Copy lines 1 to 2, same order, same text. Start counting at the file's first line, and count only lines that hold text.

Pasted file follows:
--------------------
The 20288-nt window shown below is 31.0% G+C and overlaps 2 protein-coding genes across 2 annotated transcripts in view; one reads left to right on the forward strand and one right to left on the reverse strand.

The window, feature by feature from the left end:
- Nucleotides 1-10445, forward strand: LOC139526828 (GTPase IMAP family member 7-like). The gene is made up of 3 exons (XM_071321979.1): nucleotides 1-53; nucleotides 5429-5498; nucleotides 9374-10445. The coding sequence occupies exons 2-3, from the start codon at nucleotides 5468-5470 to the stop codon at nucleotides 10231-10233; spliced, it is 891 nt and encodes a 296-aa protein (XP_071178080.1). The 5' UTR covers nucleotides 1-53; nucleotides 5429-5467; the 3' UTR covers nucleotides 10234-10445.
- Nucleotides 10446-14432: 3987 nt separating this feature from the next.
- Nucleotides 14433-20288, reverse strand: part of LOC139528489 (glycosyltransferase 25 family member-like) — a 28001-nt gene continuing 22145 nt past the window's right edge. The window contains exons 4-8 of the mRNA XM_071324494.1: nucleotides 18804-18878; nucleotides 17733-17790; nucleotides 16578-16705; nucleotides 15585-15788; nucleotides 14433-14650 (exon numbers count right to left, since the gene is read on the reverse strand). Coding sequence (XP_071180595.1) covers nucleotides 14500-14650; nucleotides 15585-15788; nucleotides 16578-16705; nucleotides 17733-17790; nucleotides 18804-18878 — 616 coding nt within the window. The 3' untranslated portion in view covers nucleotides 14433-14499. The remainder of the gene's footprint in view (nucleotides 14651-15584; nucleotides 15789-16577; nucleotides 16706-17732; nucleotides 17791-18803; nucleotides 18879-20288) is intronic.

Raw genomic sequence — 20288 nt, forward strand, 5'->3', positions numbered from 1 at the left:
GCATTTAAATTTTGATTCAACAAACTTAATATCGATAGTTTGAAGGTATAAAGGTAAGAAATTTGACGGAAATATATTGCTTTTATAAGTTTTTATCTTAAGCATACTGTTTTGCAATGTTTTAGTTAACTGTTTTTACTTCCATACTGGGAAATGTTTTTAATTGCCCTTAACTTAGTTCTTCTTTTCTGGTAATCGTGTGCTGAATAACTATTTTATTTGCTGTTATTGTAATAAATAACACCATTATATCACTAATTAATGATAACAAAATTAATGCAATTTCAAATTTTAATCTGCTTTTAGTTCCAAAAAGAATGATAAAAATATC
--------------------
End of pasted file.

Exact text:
The 20288-nt window shown below is 31.0% G+C and overlaps 2 protein-coding genes across 2 annotated transcripts in view; one reads left to right on the forward strand and one right to left on the reverse strand.

The window, feature by feature from the left end: